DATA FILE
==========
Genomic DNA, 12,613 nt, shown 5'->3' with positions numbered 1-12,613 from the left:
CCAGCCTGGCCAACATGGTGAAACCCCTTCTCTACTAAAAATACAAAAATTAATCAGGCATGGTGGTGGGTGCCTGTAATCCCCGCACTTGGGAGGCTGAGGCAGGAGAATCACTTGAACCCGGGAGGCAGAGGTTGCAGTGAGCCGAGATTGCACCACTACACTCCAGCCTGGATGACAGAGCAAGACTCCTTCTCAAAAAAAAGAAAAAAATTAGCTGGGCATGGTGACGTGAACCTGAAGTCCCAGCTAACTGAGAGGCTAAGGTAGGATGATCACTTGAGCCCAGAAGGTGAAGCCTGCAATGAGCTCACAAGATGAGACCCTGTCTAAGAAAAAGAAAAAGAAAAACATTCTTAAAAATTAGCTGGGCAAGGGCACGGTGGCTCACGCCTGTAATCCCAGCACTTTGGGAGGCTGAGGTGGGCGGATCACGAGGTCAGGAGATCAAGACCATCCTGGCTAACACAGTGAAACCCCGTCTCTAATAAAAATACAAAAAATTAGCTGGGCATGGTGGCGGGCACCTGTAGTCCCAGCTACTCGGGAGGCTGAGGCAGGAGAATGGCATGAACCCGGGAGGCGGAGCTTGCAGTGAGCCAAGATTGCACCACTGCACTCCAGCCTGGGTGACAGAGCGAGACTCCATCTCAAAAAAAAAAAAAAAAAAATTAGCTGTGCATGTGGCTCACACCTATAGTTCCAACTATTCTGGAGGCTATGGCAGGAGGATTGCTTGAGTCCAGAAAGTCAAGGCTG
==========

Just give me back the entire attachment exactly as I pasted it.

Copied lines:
Genomic DNA, 12,613 nt, shown 5'->3' with positions numbered 1-12,613 from the left:
CCAGCCTGGCCAACATGGTGAAACCCCTTCTCTACTAAAAATACAAAAATTAATCAGGCATGGTGGTGGGTGCCTGTAATCCCCGCACTTGGGAGGCTGAGGCAGGAGAATCACTTGAACCCGGGAGGCAGAGGTTGCAGTGAGCCGAGATTGCACCACTACACTCCAGCCTGGATGACAGAGCAAGACTCCTTCTCAAAAAAAAGAAAAAAATTAGCTGGGCATGGTGACGTGAACCTGAAGTCCCAGCTAACTGAGAGGCTAAGGTAGGATGATCACTTGAGCCCAGAAGGTGAAGCCTGCAATGAGCTCACAAGATGAGACCCTGTCTAAGAAAAAGAAAAAGAAAAACATTCTTAAAAATTAGCTGGGCAAGGGCACGGTGGCTCACGCCTGTAATCCCAGCACTTTGGGAGGCTGAGGTGGGCGGATCACGAGGTCAGGAGATCAAGACCATCCTGGCTAACACAGTGAAACCCCGTCTCTAATAAAAATACAAAAAATTAGCTGGGCATGGTGGCGGGCACCTGTAGTCCCAGCTACTCGGGAGGCTGAGGCAGGAGAATGGCATGAACCCGGGAGGCGGAGCTTGCAGTGAGCCAAGATTGCACCACTGCACTCCAGCCTGGGTGACAGAGCGAGACTCCATCTCAAAAAAAAAAAAAAAAAAATTAGCTGTGCATGTGGCTCACACCTATAGTTCCAACTATTCTGGAGGCTATGGCAGGAGGATTGCTTGAGTCCAGAAAGTCAAGGCTG